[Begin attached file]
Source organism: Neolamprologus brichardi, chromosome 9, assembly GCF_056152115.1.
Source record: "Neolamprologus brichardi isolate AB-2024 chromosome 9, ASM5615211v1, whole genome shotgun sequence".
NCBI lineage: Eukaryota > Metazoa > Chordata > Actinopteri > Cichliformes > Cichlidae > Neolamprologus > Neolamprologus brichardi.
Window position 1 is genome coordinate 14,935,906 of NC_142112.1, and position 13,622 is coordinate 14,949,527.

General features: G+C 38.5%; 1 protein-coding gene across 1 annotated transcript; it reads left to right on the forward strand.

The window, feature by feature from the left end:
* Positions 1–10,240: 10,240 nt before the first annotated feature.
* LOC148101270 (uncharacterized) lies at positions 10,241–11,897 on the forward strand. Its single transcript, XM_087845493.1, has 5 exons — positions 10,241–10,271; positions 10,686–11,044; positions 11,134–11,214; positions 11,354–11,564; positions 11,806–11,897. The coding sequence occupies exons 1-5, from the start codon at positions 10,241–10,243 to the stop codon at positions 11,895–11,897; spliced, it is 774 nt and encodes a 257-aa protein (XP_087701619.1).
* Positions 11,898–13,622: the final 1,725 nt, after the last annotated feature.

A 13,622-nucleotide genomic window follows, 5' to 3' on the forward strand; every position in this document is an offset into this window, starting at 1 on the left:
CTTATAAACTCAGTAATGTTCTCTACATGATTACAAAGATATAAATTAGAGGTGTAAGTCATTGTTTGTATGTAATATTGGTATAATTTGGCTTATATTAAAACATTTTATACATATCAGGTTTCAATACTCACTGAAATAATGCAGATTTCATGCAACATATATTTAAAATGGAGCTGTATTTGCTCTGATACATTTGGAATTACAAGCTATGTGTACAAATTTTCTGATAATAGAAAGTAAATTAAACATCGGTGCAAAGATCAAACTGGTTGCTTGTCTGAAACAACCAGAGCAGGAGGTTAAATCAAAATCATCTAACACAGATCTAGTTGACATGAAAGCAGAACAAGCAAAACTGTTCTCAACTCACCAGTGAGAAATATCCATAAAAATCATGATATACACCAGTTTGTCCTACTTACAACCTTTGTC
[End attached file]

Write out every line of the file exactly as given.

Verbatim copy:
Source organism: Neolamprologus brichardi, chromosome 9, assembly GCF_056152115.1.
Source record: "Neolamprologus brichardi isolate AB-2024 chromosome 9, ASM5615211v1, whole genome shotgun sequence".
NCBI lineage: Eukaryota > Metazoa > Chordata > Actinopteri > Cichliformes > Cichlidae > Neolamprologus > Neolamprologus brichardi.
Window position 1 is genome coordinate 14,935,906 of NC_142112.1, and position 13,622 is coordinate 14,949,527.

General features: G+C 38.5%; 1 protein-coding gene across 1 annotated transcript; it reads left to right on the forward strand.

The window, feature by feature from the left end:
* Positions 1–10,240: 10,240 nt before the first annotated feature.
* LOC148101270 (uncharacterized) lies at positions 10,241–11,897 on the forward strand. Its single transcript, XM_087845493.1, has 5 exons — positions 10,241–10,271; positions 10,686–11,044; positions 11,134–11,214; positions 11,354–11,564; positions 11,806–11,897. The coding sequence occupies exons 1-5, from the start codon at positions 10,241–10,243 to the stop codon at positions 11,895–11,897; spliced, it is 774 nt and encodes a 257-aa protein (XP_087701619.1).
* Positions 11,898–13,622: the final 1,725 nt, after the last annotated feature.

A 13,622-nucleotide genomic window follows, 5' to 3' on the forward strand; every position in this document is an offset into this window, starting at 1 on the left:
CTTATAAACTCAGTAATGTTCTCTACATGATTACAAAGATATAAATTAGAGGTGTAAGTCATTGTTTGTATGTAATATTGGTATAATTTGGCTTATATTAAAACATTTTATACATATCAGGTTTCAATACTCACTGAAATAATGCAGATTTCATGCAACATATATTTAAAATGGAGCTGTATTTGCTCTGATACATTTGGAATTACAAGCTATGTGTACAAATTTTCTGATAATAGAAAGTAAATTAAACATCGGTGCAAAGATCAAACTGGTTGCTTGTCTGAAACAACCAGAGCAGGAGGTTAAATCAAAATCATCTAACACAGATCTAGTTGACATGAAAGCAGAACAAGCAAAACTGTTCTCAACTCACCAGTGAGAAATATCCATAAAAATCATGATATACACCAGTTTGTCCTACTTACAACCTTTGTC